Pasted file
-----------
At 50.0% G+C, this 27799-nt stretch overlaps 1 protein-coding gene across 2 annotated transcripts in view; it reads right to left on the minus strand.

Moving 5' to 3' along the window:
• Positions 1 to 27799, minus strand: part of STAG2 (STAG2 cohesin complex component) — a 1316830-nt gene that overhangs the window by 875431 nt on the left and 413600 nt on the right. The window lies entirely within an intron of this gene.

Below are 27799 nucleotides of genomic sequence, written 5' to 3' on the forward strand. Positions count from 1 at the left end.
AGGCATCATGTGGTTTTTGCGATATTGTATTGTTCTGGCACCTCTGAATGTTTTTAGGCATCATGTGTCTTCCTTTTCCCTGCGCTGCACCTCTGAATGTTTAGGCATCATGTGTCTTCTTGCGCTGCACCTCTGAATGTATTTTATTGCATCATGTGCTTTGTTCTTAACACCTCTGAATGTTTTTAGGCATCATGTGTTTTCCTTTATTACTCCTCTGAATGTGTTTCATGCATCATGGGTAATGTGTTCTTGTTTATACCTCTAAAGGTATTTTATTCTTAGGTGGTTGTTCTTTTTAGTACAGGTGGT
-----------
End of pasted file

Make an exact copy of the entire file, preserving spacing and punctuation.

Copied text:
At 50.0% G+C, this 27799-nt stretch overlaps 1 protein-coding gene across 2 annotated transcripts in view; it reads right to left on the minus strand.

Moving 5' to 3' along the window:
• Positions 1 to 27799, minus strand: part of STAG2 (STAG2 cohesin complex component) — a 1316830-nt gene that overhangs the window by 875431 nt on the left and 413600 nt on the right. The window lies entirely within an intron of this gene.

Below are 27799 nucleotides of genomic sequence, written 5' to 3' on the forward strand. Positions count from 1 at the left end.
AGGCATCATGTGGTTTTTGCGATATTGTATTGTTCTGGCACCTCTGAATGTTTTTAGGCATCATGTGTCTTCCTTTTCCCTGCGCTGCACCTCTGAATGTTTAGGCATCATGTGTCTTCTTGCGCTGCACCTCTGAATGTATTTTATTGCATCATGTGCTTTGTTCTTAACACCTCTGAATGTTTTTAGGCATCATGTGTTTTCCTTTATTACTCCTCTGAATGTGTTTCATGCATCATGGGTAATGTGTTCTTGTTTATACCTCTAAAGGTATTTTATTCTTAGGTGGTTGTTCTTTTTAGTACAGGTGGT